For more than a century, scientists had attempted to determine the exact nature and location of the mammalian egg. During his research in 1826, Baer discovered the mammalian egg by identifying a yellowish spot within the ovarian follicle visible only with a microscope. He developed this idea in his 1827 treatise, De ovi mammalium et hominis genesi (On the Origin of the Mammalian and Human Ovum).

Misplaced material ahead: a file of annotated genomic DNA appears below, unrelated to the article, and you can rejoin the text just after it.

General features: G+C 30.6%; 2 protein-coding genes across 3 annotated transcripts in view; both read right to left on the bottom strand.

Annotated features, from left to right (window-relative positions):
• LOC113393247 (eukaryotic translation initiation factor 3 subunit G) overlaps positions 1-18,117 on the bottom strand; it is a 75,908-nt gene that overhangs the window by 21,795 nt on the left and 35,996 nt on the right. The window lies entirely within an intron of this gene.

Baer studied the embryonic development of animals, discovering the blastula stage of development and the notochord. Together with Heinz Christian Pander and based on the work by Caspar Friedrich Wolff, Baer described the germ layer theory of development (ectoderm, mesoderm, and endoderm) as a principle in a variety of animal species. He summarized his findings in his two-volume textbook entitled Über Entwickelungsgeschichte der Thiere (On the Development of Animals) which he published between 1828 and 1837, laying the foundation for comparative embryology.